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Separating the Art From the 'Ist'

Luke Carr

Posted on November 5, 2017 21:56

1 user

With Harvey Weinstein, Kevin Spacey and numerous other influential figures in the industry being accused of sexual assault, how should one approach the motion picture and television productions that these individuals have been involved in?

Over twenty high-profile industry figures, such as Harvey Weinstein, Kevin Spacey and Ben Affleck have recently been accused of sexual assault and harassment. Though the Harvey Weinstein scandal specifically catalyzed the start of an industry-wide investigation of other potential predators and harassers, this is not the first instance of major entertainment figures being accused, or even going to trial, over their behavior.

Victor Salva, Casey Affleck and Bill Cosby, along with numerous other figures, have already been accused or convicted on felony charges involving sexual harassment, molestation and other abhorrent behavior, and have walked free of all charges. Affleck and Salva have even gone on to continue their work in the industry.

Though the actions of these individuals are abhorrent, they have undoubtedly contributed artistically to some of the best pieces of horror and drama in motion pictures; Salva with his Jeepers Creepers franchise and Affleck with his major roles in Manchester by the Sea and Ghost Story.

So how does one go about watching all of the upcoming movies, television and other work that these accused individuals have been involved in, without feeling some sense of guilt or shame for indulging in a production featuring their work?

For example, House of Cards is already set for cancellation by Netflix after its 6th season, but what about the remaining episodes and the entirety of the already released season? Should people boycott the series entirely because of Kevin Spacey’s misconduct?

Everyone has experienced a situation where one bad egg ends up ruining something for the rest of the nest: one person leaves food in class and gets classroom eating privileges taken away for everybody, or somebody speeds through a suburban intersection and speed bumps are installed around the entire neighborhood.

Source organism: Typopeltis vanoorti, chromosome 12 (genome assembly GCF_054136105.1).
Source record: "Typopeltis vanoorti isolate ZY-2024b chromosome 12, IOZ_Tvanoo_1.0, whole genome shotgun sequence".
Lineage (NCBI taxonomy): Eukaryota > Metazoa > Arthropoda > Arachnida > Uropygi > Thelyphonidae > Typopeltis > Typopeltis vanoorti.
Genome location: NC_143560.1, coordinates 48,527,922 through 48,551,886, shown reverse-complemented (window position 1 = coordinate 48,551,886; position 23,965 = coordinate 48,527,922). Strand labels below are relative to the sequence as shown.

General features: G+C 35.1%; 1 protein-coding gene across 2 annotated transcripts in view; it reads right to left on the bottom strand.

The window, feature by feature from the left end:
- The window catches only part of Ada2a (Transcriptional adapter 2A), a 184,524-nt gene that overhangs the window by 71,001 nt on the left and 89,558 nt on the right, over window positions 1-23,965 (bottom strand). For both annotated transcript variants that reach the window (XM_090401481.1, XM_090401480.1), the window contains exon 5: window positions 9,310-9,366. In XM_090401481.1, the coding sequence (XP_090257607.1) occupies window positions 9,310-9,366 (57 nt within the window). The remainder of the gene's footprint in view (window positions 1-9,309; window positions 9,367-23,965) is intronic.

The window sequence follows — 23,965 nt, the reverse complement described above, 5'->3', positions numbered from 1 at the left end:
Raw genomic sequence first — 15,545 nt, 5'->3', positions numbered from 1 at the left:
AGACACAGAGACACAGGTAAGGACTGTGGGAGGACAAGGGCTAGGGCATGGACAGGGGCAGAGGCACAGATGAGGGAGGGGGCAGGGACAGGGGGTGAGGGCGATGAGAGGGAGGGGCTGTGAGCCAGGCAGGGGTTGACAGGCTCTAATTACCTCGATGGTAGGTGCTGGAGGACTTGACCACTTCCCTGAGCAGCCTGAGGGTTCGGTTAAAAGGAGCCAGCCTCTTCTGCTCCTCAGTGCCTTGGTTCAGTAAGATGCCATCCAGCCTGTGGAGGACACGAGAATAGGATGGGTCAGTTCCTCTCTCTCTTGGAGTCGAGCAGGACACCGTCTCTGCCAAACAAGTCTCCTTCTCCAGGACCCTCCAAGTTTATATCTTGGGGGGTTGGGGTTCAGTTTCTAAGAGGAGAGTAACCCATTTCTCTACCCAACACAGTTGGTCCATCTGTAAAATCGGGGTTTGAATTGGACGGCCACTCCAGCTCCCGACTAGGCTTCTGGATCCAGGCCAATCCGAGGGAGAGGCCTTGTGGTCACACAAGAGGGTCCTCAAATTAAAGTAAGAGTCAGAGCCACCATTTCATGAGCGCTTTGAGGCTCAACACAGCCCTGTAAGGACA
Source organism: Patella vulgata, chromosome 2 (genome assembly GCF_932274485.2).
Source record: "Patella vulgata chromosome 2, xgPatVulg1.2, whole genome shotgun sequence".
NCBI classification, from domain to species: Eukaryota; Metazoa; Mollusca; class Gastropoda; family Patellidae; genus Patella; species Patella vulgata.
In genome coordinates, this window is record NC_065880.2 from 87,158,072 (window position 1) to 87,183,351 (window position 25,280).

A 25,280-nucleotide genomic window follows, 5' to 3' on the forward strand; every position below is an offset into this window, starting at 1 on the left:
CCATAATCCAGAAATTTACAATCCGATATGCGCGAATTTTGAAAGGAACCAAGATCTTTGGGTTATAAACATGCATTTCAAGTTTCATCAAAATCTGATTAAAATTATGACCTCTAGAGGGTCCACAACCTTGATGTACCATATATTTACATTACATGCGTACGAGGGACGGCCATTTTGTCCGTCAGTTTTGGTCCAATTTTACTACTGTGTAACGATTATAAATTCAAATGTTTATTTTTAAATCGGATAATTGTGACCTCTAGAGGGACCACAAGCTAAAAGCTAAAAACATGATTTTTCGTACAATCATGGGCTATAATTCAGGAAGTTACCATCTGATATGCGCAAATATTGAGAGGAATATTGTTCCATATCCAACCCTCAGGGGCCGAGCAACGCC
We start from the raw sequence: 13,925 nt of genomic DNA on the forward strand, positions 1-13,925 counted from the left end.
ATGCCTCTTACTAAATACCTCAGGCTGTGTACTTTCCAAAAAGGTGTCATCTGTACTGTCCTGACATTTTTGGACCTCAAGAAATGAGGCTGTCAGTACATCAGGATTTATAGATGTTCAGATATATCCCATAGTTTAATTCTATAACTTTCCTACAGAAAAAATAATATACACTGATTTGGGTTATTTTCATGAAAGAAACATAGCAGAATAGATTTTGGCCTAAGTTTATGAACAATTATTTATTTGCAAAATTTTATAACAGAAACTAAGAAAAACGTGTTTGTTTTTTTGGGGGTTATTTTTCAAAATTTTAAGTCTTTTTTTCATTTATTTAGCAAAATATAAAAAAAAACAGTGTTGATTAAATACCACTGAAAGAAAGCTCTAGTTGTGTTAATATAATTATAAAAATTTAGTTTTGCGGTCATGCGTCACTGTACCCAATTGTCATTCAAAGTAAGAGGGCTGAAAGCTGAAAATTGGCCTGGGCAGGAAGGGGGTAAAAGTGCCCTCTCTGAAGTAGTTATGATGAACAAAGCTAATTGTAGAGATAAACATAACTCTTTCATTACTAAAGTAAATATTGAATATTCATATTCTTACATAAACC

Is it fair though, for an entire production or series to become discredited and abandoned simply because one individual gets accused of sexual assault or harassment? While assault and harassment should be met with the full extent of lawful and social justice, one actor or producer does not define the quality of the production, and should therefore not have such a detrimental effect on the entirety of a production or organization.

Robin Wright performed just as well as Spacey - if not better - in scenes throughout the Emmy Award-winning series House of Cards, so is it right for the show’s essence to be completely tainted by Spacey’s horrendous past? Absolutely not! If anything, allowing these productions and companies to go down with these accused industry members due to their affiliation lets the abusers and harassers win.

It gives them the idea that they were so important to these productions and organizations that no future success will be achieved without them. However, that is not a message that should be relayed to these predators. Instead, people should still enjoy television shows like House of Cards, to give credit to the other artists who worked on them.  

Luke Carr

Posted on November 5, 2017 21:56

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